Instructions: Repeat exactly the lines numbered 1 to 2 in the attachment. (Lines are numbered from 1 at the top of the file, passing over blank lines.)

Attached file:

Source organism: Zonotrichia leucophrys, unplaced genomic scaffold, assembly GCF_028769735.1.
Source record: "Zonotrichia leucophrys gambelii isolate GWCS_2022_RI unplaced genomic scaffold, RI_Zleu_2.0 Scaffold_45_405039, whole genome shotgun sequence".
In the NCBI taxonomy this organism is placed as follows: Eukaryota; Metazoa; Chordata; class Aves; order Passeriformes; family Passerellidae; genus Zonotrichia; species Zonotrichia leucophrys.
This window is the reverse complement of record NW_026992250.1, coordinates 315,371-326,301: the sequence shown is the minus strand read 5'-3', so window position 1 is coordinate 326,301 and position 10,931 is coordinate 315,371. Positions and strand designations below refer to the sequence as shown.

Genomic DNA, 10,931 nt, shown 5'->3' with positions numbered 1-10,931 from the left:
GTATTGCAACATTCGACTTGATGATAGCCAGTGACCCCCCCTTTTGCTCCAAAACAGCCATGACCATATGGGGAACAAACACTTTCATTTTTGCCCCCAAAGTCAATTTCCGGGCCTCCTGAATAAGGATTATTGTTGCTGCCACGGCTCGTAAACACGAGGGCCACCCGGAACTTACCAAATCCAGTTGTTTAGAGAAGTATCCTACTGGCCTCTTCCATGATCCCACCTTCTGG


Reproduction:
Source organism: Zonotrichia leucophrys, unplaced genomic scaffold, assembly GCF_028769735.1.
Source record: "Zonotrichia leucophrys gambelii isolate GWCS_2022_RI unplaced genomic scaffold, RI_Zleu_2.0 Scaffold_45_405039, whole genome shotgun sequence".